When classes end at New Paltz Central High School, a core group of just more than a baker’s dozen of students meets after school to plot, scheme and develop story ideas. They draw inspiration from national events, what they see at home and they turn it into the news that other high schoolers will soon read.
The staff of the high school’s The Maroon newspaper met last week to discuss the stories for their upcoming third issue. Written on the whiteboard behind editors-in-chief Carly Jobson and Frances Eckles was a list including stories about “Hydrofracking in New Paltz,” marijuana use in teens and the Occupy New Paltz encampment in Hasbrouck Park.
As with a professional news organization, The Maroon’s staff is always looking for the kind of stories that will appeal to their audience.
“We try to keep a good balance between school-related issues and world issues,” explained Eckles.
Part of the challenge of putting out a student paper at the high school has to do with the way the newspaper club is set up. Students only meet after school, and any vacations or breaks interrupt the flow of what they’re doing. Each year, when one class graduates, a whole new group of people come into the newsroom. Students generally try to put out an issue of the paper every month, but sometimes it slips to a new issue every six weeks.
For that reason, The Maroon tries to focus on stories that aren’t time-sensitive and have a long shelf life. Writing, focus and the amount of reviews, op-eds or straight news stories can vary depending on what the kids come up with, and that gives each volume a unique flavor.
“Basically, every issue is different,” Jobson said.
Whimsy is sometimes a determining factor for The Maroon’s staff. Pandemics and AMC’s The Walking Dead seems to have been on writer Anna Gilmore’s mind when she penned an article asking students and teachers how they’d cope with a zombie apocalypse.
Other times, the students take on larger, more controversial issues. Staff writer Charlton Tsai took to the corridors to interview his classmates, tackling race relations in the school and asking why students seem to segregate themselves into small, all-black or all-white cliques.
Tsai wrote that he didn’t see or experience outright hostility, but the self-segregation confounded him.
“At the high school, we are fortunate that the issue of race results only in social segregation, rather than racial discrimination,” he wrote.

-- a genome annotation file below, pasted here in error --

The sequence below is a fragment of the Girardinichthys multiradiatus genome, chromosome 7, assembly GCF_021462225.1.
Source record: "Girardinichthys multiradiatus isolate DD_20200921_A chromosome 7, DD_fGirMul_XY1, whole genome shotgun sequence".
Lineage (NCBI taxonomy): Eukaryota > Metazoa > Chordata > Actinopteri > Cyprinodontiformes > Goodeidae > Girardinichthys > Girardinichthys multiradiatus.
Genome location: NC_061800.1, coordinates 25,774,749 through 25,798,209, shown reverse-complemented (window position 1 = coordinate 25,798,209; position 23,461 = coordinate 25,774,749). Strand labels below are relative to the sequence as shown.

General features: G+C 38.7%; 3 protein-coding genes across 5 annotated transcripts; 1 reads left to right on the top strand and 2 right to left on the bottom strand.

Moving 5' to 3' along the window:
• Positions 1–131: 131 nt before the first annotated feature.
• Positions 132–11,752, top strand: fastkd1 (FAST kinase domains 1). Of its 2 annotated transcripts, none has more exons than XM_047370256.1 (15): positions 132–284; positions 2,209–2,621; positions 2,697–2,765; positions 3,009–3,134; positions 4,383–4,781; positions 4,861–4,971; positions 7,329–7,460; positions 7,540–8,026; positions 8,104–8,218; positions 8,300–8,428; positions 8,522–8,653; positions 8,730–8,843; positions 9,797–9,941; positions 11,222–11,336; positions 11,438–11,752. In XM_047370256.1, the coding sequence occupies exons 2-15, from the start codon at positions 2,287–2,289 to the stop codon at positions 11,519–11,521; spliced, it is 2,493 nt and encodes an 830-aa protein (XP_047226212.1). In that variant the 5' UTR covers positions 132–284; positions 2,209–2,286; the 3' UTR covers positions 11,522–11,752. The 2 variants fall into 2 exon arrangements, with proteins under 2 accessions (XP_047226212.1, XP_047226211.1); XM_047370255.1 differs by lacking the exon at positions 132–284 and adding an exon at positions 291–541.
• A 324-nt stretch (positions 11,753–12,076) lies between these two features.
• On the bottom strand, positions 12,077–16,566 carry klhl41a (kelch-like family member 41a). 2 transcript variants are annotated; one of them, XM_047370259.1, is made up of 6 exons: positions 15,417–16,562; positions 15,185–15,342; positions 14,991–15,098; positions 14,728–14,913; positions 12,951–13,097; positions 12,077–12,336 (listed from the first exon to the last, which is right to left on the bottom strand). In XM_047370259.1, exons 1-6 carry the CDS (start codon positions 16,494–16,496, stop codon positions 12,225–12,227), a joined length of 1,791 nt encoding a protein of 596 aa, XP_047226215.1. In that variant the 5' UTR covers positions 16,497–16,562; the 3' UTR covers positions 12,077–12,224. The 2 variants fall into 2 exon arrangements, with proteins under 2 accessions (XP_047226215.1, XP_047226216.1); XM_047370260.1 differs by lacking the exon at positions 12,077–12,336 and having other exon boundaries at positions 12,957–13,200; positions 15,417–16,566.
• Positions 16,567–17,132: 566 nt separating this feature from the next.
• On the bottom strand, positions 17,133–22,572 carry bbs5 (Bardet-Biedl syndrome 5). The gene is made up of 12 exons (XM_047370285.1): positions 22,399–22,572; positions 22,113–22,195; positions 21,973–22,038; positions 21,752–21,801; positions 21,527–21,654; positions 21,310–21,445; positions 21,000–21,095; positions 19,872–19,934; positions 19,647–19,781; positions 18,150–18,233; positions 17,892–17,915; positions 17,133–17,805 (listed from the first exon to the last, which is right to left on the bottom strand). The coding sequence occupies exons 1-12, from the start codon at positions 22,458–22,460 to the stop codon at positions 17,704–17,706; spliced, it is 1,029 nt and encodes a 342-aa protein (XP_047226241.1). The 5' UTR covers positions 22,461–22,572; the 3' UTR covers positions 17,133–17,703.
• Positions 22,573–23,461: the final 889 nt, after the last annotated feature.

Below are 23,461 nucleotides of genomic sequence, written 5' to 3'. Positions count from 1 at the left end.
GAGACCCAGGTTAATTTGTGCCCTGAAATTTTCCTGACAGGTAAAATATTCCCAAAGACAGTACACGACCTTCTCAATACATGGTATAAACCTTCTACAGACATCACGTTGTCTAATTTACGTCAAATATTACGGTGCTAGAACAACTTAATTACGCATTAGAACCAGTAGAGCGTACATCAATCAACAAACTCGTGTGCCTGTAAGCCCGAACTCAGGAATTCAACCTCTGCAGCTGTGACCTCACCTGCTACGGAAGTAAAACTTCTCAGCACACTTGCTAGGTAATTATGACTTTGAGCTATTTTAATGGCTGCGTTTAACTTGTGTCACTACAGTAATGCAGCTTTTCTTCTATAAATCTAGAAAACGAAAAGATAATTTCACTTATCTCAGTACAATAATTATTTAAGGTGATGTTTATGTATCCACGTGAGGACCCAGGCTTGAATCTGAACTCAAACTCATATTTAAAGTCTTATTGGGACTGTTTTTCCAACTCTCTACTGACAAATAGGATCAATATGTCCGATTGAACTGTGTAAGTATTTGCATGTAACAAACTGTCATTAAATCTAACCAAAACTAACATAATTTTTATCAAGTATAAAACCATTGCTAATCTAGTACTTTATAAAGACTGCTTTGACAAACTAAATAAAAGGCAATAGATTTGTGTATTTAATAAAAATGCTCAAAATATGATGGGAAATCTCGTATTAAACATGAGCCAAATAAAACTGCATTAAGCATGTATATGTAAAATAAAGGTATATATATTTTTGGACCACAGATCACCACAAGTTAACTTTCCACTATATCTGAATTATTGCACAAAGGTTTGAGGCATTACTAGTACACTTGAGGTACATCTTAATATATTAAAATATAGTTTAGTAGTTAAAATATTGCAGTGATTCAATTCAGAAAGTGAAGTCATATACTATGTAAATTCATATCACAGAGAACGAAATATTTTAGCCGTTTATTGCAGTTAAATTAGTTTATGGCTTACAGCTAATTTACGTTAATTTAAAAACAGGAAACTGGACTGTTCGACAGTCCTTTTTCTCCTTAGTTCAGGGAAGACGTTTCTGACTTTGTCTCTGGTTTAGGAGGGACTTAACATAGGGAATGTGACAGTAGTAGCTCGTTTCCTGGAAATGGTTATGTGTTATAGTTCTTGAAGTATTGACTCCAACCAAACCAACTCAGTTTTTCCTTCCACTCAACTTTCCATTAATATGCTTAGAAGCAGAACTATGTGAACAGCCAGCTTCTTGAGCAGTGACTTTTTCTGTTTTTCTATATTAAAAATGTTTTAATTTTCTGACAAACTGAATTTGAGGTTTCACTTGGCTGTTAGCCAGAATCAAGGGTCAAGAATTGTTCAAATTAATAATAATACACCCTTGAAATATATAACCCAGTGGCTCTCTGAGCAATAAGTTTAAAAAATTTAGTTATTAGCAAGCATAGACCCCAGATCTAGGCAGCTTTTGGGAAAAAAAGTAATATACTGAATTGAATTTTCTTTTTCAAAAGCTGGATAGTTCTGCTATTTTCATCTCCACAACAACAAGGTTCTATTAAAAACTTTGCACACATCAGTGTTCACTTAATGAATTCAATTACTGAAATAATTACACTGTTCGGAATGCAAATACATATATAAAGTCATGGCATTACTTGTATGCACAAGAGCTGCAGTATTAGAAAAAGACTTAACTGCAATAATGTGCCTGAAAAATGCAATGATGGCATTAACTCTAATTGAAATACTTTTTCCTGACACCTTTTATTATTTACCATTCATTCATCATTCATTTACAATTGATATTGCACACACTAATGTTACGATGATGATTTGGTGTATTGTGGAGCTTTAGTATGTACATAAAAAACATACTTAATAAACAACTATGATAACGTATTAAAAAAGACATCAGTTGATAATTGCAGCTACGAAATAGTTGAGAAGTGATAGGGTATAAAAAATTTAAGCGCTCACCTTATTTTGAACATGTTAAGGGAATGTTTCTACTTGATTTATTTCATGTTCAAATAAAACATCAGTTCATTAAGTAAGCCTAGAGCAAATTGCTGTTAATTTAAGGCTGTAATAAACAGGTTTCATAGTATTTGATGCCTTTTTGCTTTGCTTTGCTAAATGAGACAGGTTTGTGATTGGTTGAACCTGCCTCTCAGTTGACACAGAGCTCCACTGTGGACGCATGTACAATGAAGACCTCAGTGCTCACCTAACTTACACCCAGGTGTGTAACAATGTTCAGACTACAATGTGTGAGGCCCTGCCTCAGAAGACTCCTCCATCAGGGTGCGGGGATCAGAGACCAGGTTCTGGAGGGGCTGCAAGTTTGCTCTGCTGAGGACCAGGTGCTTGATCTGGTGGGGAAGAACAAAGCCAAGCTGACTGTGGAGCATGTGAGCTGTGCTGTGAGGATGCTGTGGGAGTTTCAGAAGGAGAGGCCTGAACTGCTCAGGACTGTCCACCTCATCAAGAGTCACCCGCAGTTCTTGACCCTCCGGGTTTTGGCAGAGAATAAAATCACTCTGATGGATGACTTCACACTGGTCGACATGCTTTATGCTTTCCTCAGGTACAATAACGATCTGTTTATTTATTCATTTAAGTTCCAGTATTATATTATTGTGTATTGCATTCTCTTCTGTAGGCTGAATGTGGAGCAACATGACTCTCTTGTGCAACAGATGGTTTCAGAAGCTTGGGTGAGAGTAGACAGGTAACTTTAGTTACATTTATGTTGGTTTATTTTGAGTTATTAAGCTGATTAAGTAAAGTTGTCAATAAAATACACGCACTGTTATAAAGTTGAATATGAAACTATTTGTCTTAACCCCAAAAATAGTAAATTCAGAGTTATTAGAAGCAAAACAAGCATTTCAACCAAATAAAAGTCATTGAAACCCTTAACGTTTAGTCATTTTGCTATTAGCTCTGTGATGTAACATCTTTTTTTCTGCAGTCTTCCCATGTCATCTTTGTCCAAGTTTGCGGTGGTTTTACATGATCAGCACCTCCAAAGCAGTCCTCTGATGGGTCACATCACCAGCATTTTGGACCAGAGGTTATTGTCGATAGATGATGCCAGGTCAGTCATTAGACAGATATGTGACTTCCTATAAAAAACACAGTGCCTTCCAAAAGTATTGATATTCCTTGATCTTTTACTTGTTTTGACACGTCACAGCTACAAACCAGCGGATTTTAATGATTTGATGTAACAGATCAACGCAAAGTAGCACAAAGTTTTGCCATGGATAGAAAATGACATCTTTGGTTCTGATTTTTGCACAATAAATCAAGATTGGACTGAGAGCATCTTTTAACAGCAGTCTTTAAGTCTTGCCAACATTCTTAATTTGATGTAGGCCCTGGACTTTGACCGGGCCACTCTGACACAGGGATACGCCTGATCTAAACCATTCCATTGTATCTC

Despite the weighty subject matter, The Maroon seemed to get good feedback on the piece. Keeping out of the story is a key ingredient for the student writers.
“We always try to keep it objective,” Tsai said.
Journalism teacher Joel Neden serves as the staff advisor for the paper. Each year, he watches a different group of students come together and grapple with the pressing, newsworthy issues around them.
As their advisor, Neden is tasked with the job of making sure the stories don’t ruffle too many feathers in the principal’s or superintendent’s office — while at the same time allowing the students to keep their creative voice. Part of making sure that happens is trying to replicate a college newspaper, he said.
“We try to create a paper that can be an instrument of social change,” the teacher explained. “This year, we’ve got a great staff that divides up the workload.”
For students one benefit of contributing to the school paper comes in the form of the yearly field trip. The Maroon’s staff heads down to Columbia University in New York City to learn about journalism as a career option.
According to Neden, it can be a challenge to teach kids how to write in the social media age, where people routinely violate their own privacy to post unfiltered trivia about their own daily doings. Writing for the newspaper gives students an opportunity to learn how to write for an audience.
“Most of the time, kids want to write. And they write things that are worthwhile because they have an audience,” he said.
To learn more about the paper, search for their page on Facebook. ++